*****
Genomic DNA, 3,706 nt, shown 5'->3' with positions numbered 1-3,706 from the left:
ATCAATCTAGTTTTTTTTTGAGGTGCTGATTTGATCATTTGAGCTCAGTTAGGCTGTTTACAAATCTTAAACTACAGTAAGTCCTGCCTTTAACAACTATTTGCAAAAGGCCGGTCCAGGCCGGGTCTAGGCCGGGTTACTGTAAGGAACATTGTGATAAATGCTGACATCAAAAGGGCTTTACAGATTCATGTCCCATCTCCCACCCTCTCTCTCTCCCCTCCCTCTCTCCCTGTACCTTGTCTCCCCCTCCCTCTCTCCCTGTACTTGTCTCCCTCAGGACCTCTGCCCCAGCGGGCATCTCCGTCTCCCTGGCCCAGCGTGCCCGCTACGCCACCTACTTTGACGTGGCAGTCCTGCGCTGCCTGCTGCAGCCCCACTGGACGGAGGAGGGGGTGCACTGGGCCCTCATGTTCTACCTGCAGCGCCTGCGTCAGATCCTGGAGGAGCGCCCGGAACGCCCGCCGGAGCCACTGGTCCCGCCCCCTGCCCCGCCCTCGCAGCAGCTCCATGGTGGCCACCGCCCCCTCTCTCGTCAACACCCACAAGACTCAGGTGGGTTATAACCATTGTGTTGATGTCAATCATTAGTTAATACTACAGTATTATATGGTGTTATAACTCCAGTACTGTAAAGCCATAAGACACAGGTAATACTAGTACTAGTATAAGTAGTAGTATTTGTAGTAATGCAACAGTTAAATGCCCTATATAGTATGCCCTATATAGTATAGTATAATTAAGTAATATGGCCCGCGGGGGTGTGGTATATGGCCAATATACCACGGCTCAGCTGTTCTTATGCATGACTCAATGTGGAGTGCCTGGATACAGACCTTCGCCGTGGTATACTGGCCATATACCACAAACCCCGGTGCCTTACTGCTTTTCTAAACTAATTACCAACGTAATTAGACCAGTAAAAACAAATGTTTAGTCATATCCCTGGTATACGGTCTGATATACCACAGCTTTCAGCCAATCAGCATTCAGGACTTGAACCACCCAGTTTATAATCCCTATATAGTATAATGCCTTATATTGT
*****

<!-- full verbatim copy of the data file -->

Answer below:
Genomic DNA, 3,706 nt, shown 5'->3' with positions numbered 1-3,706 from the left:
ATCAATCTAGTTTTTTTTTGAGGTGCTGATTTGATCATTTGAGCTCAGTTAGGCTGTTTACAAATCTTAAACTACAGTAAGTCCTGCCTTTAACAACTATTTGCAAAAGGCCGGTCCAGGCCGGGTCTAGGCCGGGTTACTGTAAGGAACATTGTGATAAATGCTGACATCAAAAGGGCTTTACAGATTCATGTCCCATCTCCCACCCTCTCTCTCTCCCCTCCCTCTCTCCCTGTACCTTGTCTCCCCCTCCCTCTCTCCCTGTACTTGTCTCCCTCAGGACCTCTGCCCCAGCGGGCATCTCCGTCTCCCTGGCCCAGCGTGCCCGCTACGCCACCTACTTTGACGTGGCAGTCCTGCGCTGCCTGCTGCAGCCCCACTGGACGGAGGAGGGGGTGCACTGGGCCCTCATGTTCTACCTGCAGCGCCTGCGTCAGATCCTGGAGGAGCGCCCGGAACGCCCGCCGGAGCCACTGGTCCCGCCCCCTGCCCCGCCCTCGCAGCAGCTCCATGGTGGCCACCGCCCCCTCTCTCGTCAACACCCACAAGACTCAGGTGGGTTATAACCATTGTGTTGATGTCAATCATTAGTTAATACTACAGTATTATATGGTGTTATAACTCCAGTACTGTAAAGCCATAAGACACAGGTAATACTAGTACTAGTATAAGTAGTAGTATTTGTAGTAATGCAACAGTTAAATGCCCTATATAGTATGCCCTATATAGTATAGTATAATTAAGTAATATGGCCCGCGGGGGTGTGGTATATGGCCAATATACCACGGCTCAGCTGTTCTTATGCATGACTCAATGTGGAGTGCCTGGATACAGACCTTCGCCGTGGTATACTGGCCATATACCACAAACCCCGGTGCCTTACTGCTTTTCTAAACTAATTACCAACGTAATTAGACCAGTAAAAACAAATGTTTAGTCATATCCCTGGTATACGGTCTGATATACCACAGCTTTCAGCCAATCAGCATTCAGGACTTGAACCACCCAGTTTATAATCCCTATATAGTATAATGCCTTATATTGT